Become a Fan
By Suzanne Oliver
Thursday, January 03, 2008
Not rated by the Author.
This one was written for a Halloween competition for a local paper. I was one of the winners. As the writer, I am taking literary license and updating it a bit.
One of the many legends of the devil is that he stands in the crossroads, giving the unwary traveler his choice between certain doom and what seems to be the way out of the darkness. Another is that he lives in the deep wood, where the dark and the mist gather; a place of perpetual twilight.
Both these legends date back to the times of European settlers in America. When, having been persecuted and pushed from their homelands and all they knew for their religious beliefs, they found themselves in a new and unknown land. So to keep the colonists in line the governing bodies and religious Elders told them that Satan waited at the crossing of the paths and in the deep woods, waiting to trick them and betray them and keep them from the safety and piety of the new colony.
And so begins our tale.
Clarissa peered through her blonde hair at the mist that was rising as quickly as rising as the path she was on was dissappearing. She should have found the house she was searching for hours ago. Matt had given her very simple directions and even drawn her a map to follow. A violent shudder racked her body at the thought of being lost in King's Cross Forrest at night. She'd heard far too many tales of the Crossroads. And they all ended the same way; with someone dead.
'Rissa had been told her first Crossroads story within a week of moving to King's Cross.
Mathias King had been a well liked young man who had lived on a prosperous plantation just outside of the small township in the colony of Virginia. His family's money as well as the wealthy Cross family of England had provided the funds for the colonists of King's Cross Town to settle in the rich, fertile valley in lower Virginia and in gratitude, they named their town for the two families. Despite his prominant position and the good future ahead of him, Mathias was not a happy man. He always wanted more. Little did he understand how much more he was really in for.
One day, much like any other, Mathias was out walking on his father's lands. On this particular afternoon, he happened to be on the hunting paths that led into the woods outside of town. He was lost in the ennui that seems indiginous to the young and well to do and was paying no particular to his surroundings. Suddenly he stopped and a deep chill stole over him as he realized he stood in the deep wood far from any place he knew. Far worse, before him was a man, who though appearing to be handsome and young, Mathias knew had to be Beelzebub himself, for the fellow stood on cracked stone in the middle of two crossed paths.
"Mathias King," the devil said, in a booming voice, "do not fear me, for I do not seek your death this day. Why it is not even your soul I want."
Now Mathias was not a stupid person but he was young and therefore he was curious and these are never a good combination. "What, then, could you want with one such as me, I wonder? I am no one out side of this small hamlet. I have no money of my own and my family name will garner no powerful connections in the old countries."
Satan looked at him with a calm expression. "I have no interest in the past, Mathias. It is the future I look toward. And today it is your future I wish to discuss. You say you are no one outside of this town. I tell you that if you take my bargain, one day all people for a week's ride will know your name. You argue that you have no money. My work requires no coin. You speak of family names and old country connections. I tell you, this, my bargain shall give you power beyond reckoning, even that of your king."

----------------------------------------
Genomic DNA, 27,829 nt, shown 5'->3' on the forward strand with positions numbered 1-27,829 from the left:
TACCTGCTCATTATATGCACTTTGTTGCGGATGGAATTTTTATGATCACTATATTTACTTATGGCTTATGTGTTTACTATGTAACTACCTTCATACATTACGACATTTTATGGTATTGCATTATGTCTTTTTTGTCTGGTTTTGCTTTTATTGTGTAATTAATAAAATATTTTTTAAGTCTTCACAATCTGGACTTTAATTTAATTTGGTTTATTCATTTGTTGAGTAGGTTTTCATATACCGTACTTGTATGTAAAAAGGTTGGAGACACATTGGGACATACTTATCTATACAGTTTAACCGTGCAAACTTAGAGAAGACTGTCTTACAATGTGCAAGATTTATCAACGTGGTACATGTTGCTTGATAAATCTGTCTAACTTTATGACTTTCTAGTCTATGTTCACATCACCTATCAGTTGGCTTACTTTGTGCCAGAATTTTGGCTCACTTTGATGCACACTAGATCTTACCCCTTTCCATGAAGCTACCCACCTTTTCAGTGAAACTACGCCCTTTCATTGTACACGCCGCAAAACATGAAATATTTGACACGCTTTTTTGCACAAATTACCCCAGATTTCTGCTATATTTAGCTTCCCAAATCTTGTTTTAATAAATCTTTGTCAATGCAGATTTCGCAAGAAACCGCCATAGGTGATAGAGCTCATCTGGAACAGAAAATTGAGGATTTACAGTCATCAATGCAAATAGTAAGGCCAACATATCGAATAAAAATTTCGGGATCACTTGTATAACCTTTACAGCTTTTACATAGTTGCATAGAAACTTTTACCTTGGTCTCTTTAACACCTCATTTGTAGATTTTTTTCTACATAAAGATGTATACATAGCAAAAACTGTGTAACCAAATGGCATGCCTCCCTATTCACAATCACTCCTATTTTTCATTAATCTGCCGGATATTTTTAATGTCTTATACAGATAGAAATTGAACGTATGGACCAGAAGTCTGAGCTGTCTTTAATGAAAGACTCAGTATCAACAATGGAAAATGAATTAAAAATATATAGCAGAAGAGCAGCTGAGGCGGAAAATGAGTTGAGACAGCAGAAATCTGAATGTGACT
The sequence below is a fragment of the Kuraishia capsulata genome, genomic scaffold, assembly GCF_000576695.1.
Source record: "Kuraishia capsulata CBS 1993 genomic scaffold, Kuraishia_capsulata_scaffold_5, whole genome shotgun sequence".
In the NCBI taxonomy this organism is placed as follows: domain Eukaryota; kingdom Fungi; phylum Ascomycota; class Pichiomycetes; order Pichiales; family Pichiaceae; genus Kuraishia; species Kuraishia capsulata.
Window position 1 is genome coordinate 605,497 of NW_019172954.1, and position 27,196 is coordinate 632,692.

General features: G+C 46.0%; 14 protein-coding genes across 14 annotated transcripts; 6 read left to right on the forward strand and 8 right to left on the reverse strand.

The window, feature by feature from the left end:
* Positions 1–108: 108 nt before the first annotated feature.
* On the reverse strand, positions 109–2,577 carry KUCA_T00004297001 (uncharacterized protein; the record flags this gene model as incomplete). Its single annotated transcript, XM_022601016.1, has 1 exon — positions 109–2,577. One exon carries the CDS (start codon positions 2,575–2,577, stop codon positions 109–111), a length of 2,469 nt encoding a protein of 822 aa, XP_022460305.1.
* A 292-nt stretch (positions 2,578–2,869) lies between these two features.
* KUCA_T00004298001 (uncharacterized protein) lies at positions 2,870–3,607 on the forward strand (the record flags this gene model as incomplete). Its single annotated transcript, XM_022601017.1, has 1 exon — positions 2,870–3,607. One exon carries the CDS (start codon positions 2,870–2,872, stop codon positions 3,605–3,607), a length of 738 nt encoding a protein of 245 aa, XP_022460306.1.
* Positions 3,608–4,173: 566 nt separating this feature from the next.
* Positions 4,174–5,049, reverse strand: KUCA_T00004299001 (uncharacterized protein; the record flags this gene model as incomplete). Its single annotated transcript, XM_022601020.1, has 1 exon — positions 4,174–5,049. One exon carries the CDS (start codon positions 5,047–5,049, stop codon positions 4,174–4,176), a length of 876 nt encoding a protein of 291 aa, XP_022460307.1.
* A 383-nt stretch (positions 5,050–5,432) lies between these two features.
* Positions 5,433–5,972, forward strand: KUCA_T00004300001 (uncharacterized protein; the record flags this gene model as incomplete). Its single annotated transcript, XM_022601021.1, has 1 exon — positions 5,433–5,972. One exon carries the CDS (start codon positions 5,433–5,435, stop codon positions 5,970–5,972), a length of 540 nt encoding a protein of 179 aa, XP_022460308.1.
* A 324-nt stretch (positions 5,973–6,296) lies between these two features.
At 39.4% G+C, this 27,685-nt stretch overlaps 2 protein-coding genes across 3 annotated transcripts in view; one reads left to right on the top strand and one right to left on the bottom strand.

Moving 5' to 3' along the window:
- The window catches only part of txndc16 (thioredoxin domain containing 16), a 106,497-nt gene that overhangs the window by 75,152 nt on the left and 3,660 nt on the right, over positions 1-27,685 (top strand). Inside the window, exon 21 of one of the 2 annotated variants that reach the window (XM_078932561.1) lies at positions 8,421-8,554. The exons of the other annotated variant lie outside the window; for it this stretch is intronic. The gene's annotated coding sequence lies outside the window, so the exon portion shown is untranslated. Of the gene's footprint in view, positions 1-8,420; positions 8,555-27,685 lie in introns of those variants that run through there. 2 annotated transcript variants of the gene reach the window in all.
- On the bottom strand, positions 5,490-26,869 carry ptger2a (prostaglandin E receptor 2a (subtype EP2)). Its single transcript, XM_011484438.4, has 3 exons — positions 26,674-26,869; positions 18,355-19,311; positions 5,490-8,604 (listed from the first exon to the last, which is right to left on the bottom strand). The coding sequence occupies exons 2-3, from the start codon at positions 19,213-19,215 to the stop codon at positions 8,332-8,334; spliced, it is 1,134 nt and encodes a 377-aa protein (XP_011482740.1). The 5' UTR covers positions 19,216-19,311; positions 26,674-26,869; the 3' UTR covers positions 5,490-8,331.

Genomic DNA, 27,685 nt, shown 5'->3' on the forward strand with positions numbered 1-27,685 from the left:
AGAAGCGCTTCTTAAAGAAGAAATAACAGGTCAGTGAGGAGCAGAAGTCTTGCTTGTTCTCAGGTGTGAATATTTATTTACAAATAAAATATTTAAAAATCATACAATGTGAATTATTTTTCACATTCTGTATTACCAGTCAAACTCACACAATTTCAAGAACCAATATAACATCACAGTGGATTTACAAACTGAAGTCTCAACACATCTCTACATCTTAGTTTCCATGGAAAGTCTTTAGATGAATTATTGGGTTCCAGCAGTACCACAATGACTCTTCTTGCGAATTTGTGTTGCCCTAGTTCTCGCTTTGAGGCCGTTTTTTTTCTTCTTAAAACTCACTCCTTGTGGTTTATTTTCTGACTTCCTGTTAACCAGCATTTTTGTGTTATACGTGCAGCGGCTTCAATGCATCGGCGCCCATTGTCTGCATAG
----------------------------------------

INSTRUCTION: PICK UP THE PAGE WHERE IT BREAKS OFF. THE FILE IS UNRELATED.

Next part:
Mathias was young but he was also shrewd having been raised to take over a prosperous business and plantation with the education and expectations that he should not let it fail. "You keep speaking of a bargain, but you have said you do not desire my soul. What, then, do you want of me? What pound of flesh will be required from me in exchange for such goodwill in your nefarious works?"
"Simply this, my young man. I shall give you wealth, power, and charm that none can resist. Yours shall be an existance that none will equal in this land for a thousand years. In return, for such longevity and greatness, you shall garner the souls of innocents and bring them here to me, to this crossroads to offer as sacrifice."
Now, as a young Anglican man, MAthias had been raised to be humble and pious, but these lessons had little stuck with him and little as the thought of sacrificing a human appealed to him, the lure of living a thousand years with youth and wealth was too strong a temptation. If he could dress a stag, surely he could do so to a person.
So our misfortunant Mathias agreed to his deal with the Devil, forgetting of course the simple fact that though Satan did not take his soul that day, when his thousand year life ended, his soul would join those of all the sacrificial lambs he sent before.
When Clarissa shook herself out of her macabre daze, she found that full dark had caught up with her. She couldn't see her hand in front of her face, let alone find her way home through the dense fog and forest.
"'Ryssa, you're so very late. I thought you weren't coming." The voice was her salvation, cutting through the haze with an eerie certainty. Suddenly she could see Matt clearly.
He was standing in the Crossroads.
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